The Daily Spark

Want it delivered daily to your inbox?

  • Trend Wage Inflation Is 5%

    Torsten Sløk

    Apollo Chief Economist

    The New York Fed has constructed a new measure of trend wage inflation, which currently is running at 5%, see chart below and here.

    Wage inflation at 5% is not consistent with the Fed’s 2% inflation target. The Fed will keep interest rates higher for longer.

    This is not surprising given the ongoing reacceleration in both nonfarm payrolls and CPI and PPI inflation, likely driven by the significant easing of financial conditions since the December 13 FOMC meeting and Chris Waller’s hawkish-to-dovish speech in November.

    Trend wage inflation is sticky around 5%
    Source: Federal Reserve Bank of New York, Apollo Chief Economist

    Download high-res chart(s)

    See important disclaimers at the bottom of the page.


  • The total amount of corporate bonds outstanding is now over $10 trillion, and the primary dealer inventory of corporate bonds is $33 billion, see chart below.

    This is not a liquid market. When credit markets are quiet and calm, it gives the impression that liquidity is fine, but if many holders of credit suddenly want to sell, liquidity will disappear. Even in quiet markets, finding a bond can take several days.

    With more evergreen funds with monthly and quarterly liquidity in private credit, the reality is that the liquidity situation in public and private credit is converging, and in some cases, if you want to buy or sell a big amount of public credit without moving the price, private credit may be more liquid.

    Liquidity is very thin in corporate bond markets
    Source: FRBNY, Haver Analytics, ICE BofA, Bloomberg, Apollo Chief Economist

    Download high-res chart(s)

    See important disclaimers at the bottom of the page.


  • Strong Demand for $100 Bills

    Torsten Sløk

    Apollo Chief Economist

    When the Fed lowered interest rates to zero in 2008, demand for $100 bills started growing faster than demand for $1 bills, and there are now more $100 bills than $1 bills in circulation, see chart below.

    There are more $100 bills in circulation than $1 bills
    Source: Federal Reserve Board, Apollo Chief Economist

    Download hi-res chart(s)

    See important disclaimers at the bottom of the page.


  • Outlook for Private Markets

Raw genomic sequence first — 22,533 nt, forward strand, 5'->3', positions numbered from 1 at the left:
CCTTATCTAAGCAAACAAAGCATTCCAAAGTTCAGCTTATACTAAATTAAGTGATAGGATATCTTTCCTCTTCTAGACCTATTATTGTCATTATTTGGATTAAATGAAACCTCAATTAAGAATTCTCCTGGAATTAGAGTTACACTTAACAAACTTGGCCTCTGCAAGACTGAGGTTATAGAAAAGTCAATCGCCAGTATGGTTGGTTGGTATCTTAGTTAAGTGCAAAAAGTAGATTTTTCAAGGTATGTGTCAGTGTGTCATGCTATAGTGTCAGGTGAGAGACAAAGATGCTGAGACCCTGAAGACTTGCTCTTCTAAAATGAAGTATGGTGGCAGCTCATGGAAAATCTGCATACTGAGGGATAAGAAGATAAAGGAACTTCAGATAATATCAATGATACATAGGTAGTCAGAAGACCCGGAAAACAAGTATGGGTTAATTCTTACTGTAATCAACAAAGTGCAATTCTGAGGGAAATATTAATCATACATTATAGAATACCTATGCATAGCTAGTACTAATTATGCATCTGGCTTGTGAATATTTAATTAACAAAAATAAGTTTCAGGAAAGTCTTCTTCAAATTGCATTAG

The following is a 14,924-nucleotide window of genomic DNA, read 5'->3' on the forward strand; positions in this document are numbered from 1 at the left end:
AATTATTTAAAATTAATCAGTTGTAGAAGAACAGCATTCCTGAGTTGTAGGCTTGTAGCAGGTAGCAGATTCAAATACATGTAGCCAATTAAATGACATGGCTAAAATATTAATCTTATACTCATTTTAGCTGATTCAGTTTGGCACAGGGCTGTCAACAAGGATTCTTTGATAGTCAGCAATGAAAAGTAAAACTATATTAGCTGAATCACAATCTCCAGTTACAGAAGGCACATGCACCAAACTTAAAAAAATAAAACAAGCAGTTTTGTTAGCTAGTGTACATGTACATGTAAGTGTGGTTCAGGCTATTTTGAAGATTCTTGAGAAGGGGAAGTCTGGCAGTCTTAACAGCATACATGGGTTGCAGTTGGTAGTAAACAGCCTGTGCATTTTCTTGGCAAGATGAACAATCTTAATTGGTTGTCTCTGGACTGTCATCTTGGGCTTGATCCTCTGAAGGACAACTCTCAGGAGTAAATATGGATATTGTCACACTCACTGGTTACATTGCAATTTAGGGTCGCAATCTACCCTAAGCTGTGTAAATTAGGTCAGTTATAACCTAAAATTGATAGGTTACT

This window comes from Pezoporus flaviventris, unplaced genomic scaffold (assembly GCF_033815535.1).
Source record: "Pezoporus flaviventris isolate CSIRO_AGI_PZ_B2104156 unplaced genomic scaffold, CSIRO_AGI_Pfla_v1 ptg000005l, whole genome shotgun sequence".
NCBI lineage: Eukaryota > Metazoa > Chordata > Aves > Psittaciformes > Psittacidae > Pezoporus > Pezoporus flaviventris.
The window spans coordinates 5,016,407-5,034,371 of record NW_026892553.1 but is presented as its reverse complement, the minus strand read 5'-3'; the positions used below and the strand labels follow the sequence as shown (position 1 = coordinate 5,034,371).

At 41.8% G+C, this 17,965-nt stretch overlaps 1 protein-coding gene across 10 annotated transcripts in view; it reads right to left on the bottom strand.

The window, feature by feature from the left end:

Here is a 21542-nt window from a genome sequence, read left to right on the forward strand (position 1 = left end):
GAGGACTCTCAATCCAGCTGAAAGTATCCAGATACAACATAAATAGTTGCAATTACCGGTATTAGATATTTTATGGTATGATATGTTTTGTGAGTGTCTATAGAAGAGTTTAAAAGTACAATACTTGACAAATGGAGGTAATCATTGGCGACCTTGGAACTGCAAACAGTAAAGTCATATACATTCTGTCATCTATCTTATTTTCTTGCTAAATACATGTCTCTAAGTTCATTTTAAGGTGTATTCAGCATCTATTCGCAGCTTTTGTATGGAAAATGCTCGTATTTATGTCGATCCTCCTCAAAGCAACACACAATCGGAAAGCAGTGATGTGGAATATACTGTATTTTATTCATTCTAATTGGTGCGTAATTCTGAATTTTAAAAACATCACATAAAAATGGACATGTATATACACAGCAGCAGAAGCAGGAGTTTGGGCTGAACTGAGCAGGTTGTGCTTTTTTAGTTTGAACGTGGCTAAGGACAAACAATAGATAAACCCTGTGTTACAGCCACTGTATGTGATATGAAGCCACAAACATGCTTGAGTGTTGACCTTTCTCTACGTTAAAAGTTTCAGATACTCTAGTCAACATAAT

Torsten Sløk

    Apollo Chief Economist

    Our latest outlook for private markets is available here.

    Source: Apollo Chief Economist

    Download hi-res chart(s)

    See important disclaimers at the bottom of the page.


  • The Sources of Population Growth Are Shifting

    Torsten Sløk

    Apollo Chief Economist

    Immigration continues to be the key source of population growth in the United States, and the CBO estimates that net births will be negative in a few decades, see chart below.

    For more discussion, see also this new paper.

    Factors contributing to population growth: Migration is key driver
    Source: The 2023 Long-Term Budget Outlook, CBO, Apollo Chief Economist

    Download hi-res chart(s)

    See important disclaimers at the bottom of the page.


  • Fed Hikes Weighing on Coverage Ratios

    Torsten Sløk

    Apollo Chief Economist

    Fed hikes are increasingly impacting coverage ratios for highly leveraged companies, but the composition of coverage ratios remains similar to what we saw from 2012 to 2020, see chart below.

    Fed hikes have lowered coverage ratios
    Source: Pitchbook LCD, Apollo Chief Economist

    Download hi-res chart(s)

    See important disclaimers at the bottom of the page.


  • Inflation Is Sticky at 3%

    Torsten Sløk

    Apollo Chief Economist

    The Fed’s inflation target is 2%, and the bottom line of the inflation discussion is that inflation has started to move sideways at 3%, and this is a problem for the Fed, see chart below.

    Inflation is sticky above the Fed’s 2% inflation target
    Source: BLS, Haver Analytics, Apollo Chief Economist